Another week in L’Abri

Dog walked, floors swept, bathroom cleaned. Now I have time before preparing lunch to sit and write a few words about the week that seems to by flying past at breakneck speed.

I’m still here at L’Abri; conversing, thinking, listening and studying. Most of my study time this week has been taken up with reading and writing about mental health, and depression in particular.

It’s not been easy and I am immensely grateful to the other 30 students and helpers here that form the community for their gentle support as I relive some of the darkest times in my life in order to put them down on paper so that, hopefully, others may be helped by this.

I’ve been thinking about the phrase “Mental Health”. How we know that physical health is important; rest, exercise, eating right. How we take time off regularly to maintain our emotional health in relationships and ‘space’, how we talk in the church of spiritual health and are encouraged to pray, read the Bible, study together and sometimes attend retreats and other spiritual holidays like Spring Harvest and Soul Survivor but very rarely do we talk about maintaining our mental health. I’ve been thinking about what it might mean to be mentaly healthy; what activities would we undertake to strengthen or maintain our mental health and how might we build those activities into our regular lifestyle.

And in the midst of this thinking, reading and writing yesterday was Apple Day here at L’Abri. All the community gathered together to harvest the many apples; to peal, core, slice and then freeze them or to prepare them for apple sauce (about 100 jars worth that will last 12months) or to dice the apples and then crush them to make apple juice. I had been told that the apple juice was destined to be made into cider and so I threw myself into the dicing and crushing process wholeheartedly.

Approximately 40 crates of apples were dealt with yesterday (a crate being the delivery crate that food comes in from a supermarket internet order) and another 20 crates of eating apples then sorted and placed in the cool cellar for consumption with lunch over the next few months.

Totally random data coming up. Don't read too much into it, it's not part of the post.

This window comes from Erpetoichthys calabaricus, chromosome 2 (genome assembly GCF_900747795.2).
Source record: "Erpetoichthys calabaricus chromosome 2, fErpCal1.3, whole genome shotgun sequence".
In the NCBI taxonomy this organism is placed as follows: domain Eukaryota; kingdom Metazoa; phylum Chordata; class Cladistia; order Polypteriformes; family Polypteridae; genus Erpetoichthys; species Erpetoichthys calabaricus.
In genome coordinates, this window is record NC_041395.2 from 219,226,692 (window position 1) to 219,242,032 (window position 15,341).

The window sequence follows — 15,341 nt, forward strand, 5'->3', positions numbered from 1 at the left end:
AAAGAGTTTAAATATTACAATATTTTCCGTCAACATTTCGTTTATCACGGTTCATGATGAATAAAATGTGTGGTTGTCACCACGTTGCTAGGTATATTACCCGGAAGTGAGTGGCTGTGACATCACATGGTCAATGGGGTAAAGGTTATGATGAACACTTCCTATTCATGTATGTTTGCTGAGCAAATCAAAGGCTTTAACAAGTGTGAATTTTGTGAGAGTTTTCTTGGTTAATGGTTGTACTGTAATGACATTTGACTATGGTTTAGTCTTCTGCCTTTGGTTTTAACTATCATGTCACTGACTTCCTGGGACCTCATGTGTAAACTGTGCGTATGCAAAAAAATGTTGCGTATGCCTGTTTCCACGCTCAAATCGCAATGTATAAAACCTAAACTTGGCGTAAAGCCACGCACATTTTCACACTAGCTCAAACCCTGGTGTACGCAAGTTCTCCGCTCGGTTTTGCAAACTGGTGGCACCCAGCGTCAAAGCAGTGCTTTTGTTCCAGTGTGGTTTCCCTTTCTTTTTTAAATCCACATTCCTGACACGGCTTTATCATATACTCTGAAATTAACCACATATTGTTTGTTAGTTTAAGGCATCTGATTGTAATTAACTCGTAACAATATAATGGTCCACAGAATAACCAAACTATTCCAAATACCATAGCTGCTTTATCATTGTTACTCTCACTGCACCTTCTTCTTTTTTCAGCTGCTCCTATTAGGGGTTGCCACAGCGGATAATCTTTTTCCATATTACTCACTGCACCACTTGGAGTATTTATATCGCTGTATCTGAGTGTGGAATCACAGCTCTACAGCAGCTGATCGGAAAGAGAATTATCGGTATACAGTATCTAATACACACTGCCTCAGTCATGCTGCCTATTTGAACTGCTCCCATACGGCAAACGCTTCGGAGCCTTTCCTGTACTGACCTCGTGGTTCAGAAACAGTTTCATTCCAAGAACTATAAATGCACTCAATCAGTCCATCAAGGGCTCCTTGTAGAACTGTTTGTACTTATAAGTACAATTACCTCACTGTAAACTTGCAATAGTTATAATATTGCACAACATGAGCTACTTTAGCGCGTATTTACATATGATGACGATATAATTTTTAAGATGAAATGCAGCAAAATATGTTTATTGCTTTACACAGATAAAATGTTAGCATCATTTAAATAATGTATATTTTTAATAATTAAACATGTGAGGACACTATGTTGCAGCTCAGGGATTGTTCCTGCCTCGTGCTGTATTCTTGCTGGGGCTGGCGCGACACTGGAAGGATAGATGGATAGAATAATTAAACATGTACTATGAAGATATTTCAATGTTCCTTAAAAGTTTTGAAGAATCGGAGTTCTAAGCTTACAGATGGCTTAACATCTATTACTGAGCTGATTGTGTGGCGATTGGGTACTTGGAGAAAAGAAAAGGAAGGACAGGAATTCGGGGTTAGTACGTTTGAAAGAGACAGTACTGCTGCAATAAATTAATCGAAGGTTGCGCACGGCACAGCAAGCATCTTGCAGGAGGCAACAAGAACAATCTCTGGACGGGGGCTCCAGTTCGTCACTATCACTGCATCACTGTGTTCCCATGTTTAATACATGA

It was a great day of a community pulling together. A time of singing silly songs, telling each other more of our life stories, working alongside each other and generally working together to achieve a set task. Made even better when Claire and the boys dropped in for a brief visit and dinner. It was a privilege to share with them this place that has become a very special place for me in the short time I’ve spent here.

But now, with the memory of apple juice fingers fresh in my mind, it is back to reading, thinking and writing.

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L’Abri.  A shelter in Hampshire 

It’s been one week since I pushed open the large oak door of The Manor,  Greatham to be cheerfully greeted and shown to my home for the next few weeks. 

This is the second part of my sabbatical. A chance to be in a community that encourages questions,  listening to one another, studying and working together.  ( http://www.labri.org/england/). 

I have already had several deep and thought provoking conversations around the lunch table as well as learning about the 30 or so other ‘students’ who are here at L’Abri with me. It is a full,  organized day here with either side of lunch being ordered for work around The Manor and gardens or study, reading and learning. Evenings are community times of lecture or film &  discussion or community games. 

My studies here are primarily focused on working through material for the diocese on the theme of ‘Ministry and Mental Health’ perhaps subtitled; ‘all you ever needed to know about depression but were too busy to ask!’ 

I’ve written just over 3000 words on this subject do far and I ask for your thoughts and prayers as I seek to unwrap this very personal subject further and write about it.  I’m finding it exhausting to go over the emotions and depths of depression and I am so glad to have others around me here to talk with, drink tea with and laugh with, along with friends and family praying and thinking of me at home. 

I’m hoping that, once I’ve done more writing regarding mental health I’ll be able to find time to post regarding the opening of the novel I’m hoping to work on.